But what if I’m wrong? I mean, who is lowly Greg Olear next to the wisdom of a tribe of logicians who thought it could appease the gods by ritualistically sacrificing other human beings? I’ve given this some thought, and I’ve decided that while there are obvious drawbacks to every last trace of humanity—from the Great Pyramid to the works of Shakespeare, from the Dos Equis commercials to that YouTube clip of the Epic Sax Guy—vanishing forever in the blink of a proverbial and all-powerful eye, there would definitely be some advantages to the world ending on December 21.
To that end, I have compiled a “pros and cons” list with respect to our imminent destruction:
Con: End of life as we know it.
Pro: Don’t have to pay credit card bills.
Con: Won’t get to watch next season of Downton Abbey.
Pro: Won’t have to endure full year of Channing Tatum’s reign as People Magazine’s “Sexiest Man Alive.”
Con: Have to buy Christmas presents for everyone, but won’t get to open any.
Pro: Don’t have to worry about whether the kids like their presents.
Con: No Super Bowl.
Pro: Suck it, Sallie Mae!
Con: Numerous items yet to be checked off Bucket List.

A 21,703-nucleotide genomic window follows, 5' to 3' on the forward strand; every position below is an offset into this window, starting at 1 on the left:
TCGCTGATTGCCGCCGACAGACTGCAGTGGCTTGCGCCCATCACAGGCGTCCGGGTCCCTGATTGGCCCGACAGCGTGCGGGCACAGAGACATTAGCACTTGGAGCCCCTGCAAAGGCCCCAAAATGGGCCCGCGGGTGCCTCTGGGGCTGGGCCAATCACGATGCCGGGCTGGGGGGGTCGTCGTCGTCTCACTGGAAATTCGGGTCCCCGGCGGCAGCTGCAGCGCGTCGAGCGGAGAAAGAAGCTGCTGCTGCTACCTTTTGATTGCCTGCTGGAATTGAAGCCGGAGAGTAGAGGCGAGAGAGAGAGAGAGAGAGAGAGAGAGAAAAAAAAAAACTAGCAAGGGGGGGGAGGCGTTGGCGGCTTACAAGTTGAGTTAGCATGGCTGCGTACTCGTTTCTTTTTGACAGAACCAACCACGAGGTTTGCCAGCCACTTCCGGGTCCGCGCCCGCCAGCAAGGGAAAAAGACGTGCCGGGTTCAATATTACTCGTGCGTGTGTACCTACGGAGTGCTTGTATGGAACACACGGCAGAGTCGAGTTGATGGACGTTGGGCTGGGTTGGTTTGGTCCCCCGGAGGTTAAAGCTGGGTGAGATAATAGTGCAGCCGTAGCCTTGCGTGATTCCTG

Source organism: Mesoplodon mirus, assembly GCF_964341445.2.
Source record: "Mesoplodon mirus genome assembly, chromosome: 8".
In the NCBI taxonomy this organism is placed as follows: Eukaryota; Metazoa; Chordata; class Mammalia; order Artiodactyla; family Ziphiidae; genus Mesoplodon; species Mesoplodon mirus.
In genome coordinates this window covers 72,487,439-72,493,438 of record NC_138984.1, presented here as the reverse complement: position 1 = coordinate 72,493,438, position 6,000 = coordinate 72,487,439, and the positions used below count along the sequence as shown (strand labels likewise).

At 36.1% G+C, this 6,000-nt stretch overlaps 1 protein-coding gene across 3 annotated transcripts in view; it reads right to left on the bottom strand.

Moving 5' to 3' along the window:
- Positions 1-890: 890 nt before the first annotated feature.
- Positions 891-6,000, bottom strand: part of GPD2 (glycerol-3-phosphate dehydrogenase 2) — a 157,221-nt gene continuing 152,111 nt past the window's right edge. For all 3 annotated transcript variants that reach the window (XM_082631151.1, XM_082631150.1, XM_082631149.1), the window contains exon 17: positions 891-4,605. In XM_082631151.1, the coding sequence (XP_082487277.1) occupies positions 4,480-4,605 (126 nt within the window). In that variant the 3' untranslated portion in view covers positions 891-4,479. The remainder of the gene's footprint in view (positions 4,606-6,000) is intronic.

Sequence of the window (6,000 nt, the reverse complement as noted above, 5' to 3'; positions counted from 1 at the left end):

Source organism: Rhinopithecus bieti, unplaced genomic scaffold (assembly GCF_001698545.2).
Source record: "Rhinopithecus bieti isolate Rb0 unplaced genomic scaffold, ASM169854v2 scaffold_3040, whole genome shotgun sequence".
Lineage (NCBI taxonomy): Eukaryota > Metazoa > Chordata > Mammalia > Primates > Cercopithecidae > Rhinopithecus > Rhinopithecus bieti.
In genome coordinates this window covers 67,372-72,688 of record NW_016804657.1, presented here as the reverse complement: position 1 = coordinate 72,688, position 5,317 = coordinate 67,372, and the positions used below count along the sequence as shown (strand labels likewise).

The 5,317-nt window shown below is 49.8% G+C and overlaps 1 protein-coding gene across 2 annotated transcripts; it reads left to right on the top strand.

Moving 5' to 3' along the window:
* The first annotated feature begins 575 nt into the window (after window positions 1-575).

Pro: No pressure to check more items off stupid Bucket List.
Con: Probably going to hell.
Pro: Hell is a silly idea…the afterlife, if there is one, must be better than this vale of tears.
Con: Just finished making last car payment.
Pro: No pressure to call Geico to see about saving 10% or more on my car insurance.
Con: Could have used the life insurance money. And the 401k money. And the pension.
Pro: Don’t have a 401k. Or a pension. Or life insurance. Who am I kidding?
Con: A humidor full of unsmoked Acid Kuba Kubas.
Pro: Everyone will be dead, so it’s not like I’ll miss anything.
Con: Won’t get to see how this “fiscal cliff” impasse gets resolved.
Pro: Spared having to watch Obama capitulate once again on “fiscal cliff.”
Con: Won’t get to watch kids grow up.
Pro: World they’ll inherit will be in miserable condition, environmentally, economically, and demographically, and won’t have to feel guilty about it.
Con: Dick Clark’s Rockin’ New Year’s Eve will not include the awkward five-minute segment of Dick Clark that makes us pause to contemplate our own mortality just as the booze is starting to kick in, so New Year’s Eve might actually rock this year.
Pro: December 21 is a Friday, which is a good night to go out—perhaps to the End of the World Party @ The Bowery Hotel in NYC, featuring comedian Seth Herzog, artists Ryan Cronin and Jason Iahn, DJs Brooke Williams and Chris Sgroe, Mario the Magician, and the singer/songwriter and Old 97’s frontman Rhett Miller.
Con: Mayans probably use Greenwich Mean Time, which means the world will end at 7pm EST, just as the doors open, and well before Rhett Miller takes the stage, so I’ll spend my last two hours on earth struck in traffic on the Saw Mill Parkway.
Pro: Can drink all I want and won’t get hungover.
Let’s run that one again:
Pro: Can drink all I want and won’t get hungover.
Add it all up and what you get is this: if the Mayans are indeed right, if December 21 really is the end of the world as we know it, I guess what I’m trying to say is, I’d feel fine.